To read Gail Godwin is to touch the very core of human experience. With inimitable grace and aching emotional precision, Godwin probes our own complexities in characters whose lives oscillate between success and struggle, stoic resolve and quixotic temptation, bitter disappointment and small, sacred joys. Now with Evensong, she again translates our everyday existence into soul-touching truths as she brings to brilliantly realized life the people of a small Smoky Mountain town--and a woman whose world is indelibly altered by them.
About the Author
Gail Godwin is the author of ten novels, three of which were nominated for National Book Awards. A Southern Family and Father Melancholy's Daughter were both NYT bestsellers and Main Selections of the Book of the Month Club. She has been translated into 12 languages. She is a Guggenheim Fellow and the recipient of an Award in Literature from the American Academy of Arts and letters. She holds a doctorate in Modern Letters from the University of Iowa and has taught in the Iowa writers Workshop, Vassar and Columbia. A native of Asheville, N.C., she now lives in Woodstock, N.Y.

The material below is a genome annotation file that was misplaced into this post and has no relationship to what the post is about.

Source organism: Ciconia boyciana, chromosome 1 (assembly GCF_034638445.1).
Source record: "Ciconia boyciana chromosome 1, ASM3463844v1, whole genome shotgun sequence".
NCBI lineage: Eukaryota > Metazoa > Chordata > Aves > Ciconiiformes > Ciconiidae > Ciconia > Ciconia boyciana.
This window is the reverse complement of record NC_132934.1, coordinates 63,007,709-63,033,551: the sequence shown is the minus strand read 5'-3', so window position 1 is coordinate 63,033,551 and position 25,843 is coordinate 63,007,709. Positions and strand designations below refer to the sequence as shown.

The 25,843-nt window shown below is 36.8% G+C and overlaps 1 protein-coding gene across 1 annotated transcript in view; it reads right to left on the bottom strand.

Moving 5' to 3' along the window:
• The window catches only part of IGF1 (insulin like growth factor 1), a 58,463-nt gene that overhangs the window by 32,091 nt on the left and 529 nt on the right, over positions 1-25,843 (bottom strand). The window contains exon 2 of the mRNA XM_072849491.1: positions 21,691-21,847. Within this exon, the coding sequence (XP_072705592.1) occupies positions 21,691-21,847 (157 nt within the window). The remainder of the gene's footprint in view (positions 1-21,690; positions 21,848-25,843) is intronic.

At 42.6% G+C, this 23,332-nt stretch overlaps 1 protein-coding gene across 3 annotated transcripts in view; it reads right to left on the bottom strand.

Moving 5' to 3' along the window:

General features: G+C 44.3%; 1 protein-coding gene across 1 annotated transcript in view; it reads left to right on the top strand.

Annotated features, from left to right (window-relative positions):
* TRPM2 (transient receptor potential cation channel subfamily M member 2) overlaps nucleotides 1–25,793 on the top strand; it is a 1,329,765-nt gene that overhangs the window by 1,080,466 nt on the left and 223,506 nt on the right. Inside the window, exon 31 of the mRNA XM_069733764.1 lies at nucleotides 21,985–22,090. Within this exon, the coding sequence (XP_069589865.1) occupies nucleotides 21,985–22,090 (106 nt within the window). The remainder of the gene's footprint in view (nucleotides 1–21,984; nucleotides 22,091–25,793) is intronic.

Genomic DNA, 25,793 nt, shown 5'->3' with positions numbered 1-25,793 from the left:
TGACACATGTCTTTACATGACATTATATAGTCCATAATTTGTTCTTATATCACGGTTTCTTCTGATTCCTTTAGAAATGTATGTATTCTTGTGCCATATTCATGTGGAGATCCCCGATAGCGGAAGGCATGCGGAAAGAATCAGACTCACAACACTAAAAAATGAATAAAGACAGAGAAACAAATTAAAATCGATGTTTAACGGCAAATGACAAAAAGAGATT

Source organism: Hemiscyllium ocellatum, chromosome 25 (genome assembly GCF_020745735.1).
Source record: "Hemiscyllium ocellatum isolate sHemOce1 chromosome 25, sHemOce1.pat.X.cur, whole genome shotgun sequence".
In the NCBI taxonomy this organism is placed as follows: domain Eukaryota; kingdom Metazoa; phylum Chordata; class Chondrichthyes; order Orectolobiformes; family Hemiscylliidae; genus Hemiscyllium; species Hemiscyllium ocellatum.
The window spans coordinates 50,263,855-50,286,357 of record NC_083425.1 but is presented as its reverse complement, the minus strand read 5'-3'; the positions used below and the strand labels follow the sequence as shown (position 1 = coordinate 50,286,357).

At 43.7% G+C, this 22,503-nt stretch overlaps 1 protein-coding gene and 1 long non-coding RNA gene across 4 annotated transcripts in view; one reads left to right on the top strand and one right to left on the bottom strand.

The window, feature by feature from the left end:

"Rich. Satisfying. Luscious . . . Evensong reawakened in these weary eyeballs the joy of reading. . . . It's that old-fashioned concept, a good read."
"A DEEPLY CONSIDERED, EVEN DIGNIFIED NOVEL . . . One stays engaged with the story for sheer narrative hook: As with story lines from Dickens . . . you simply want to find out who does what to whom. . . . The final beauty of Evensong is its ability to address God--to address the mystery of faith by comprehending, then embracing, this premise of uncertainty itself."
--The Boston Sunday Globe
"EVENSONG LINGERS IN THE MIND. . . . Meticulousness and precision are, indeed, Godwin's greatest strengths. In matters liturgical and clerical, her command is impeccable."
--The New York Times Book Review
"[A] SENSITIVE, PERFECTLY PACED NOVEL . . . A story full of fresh, spiritual wisdom . . . Smashing one of the strangest taboos in American literature, Godwin may have finally brought religion back from the wilderness and made it a safe subject for literary fiction."
--The Christian Science Monitor
"[A] RICH NEW NOVEL . . . with the narrative verve and moral gravity that made earlier novels of hers so appealing."
The New York Times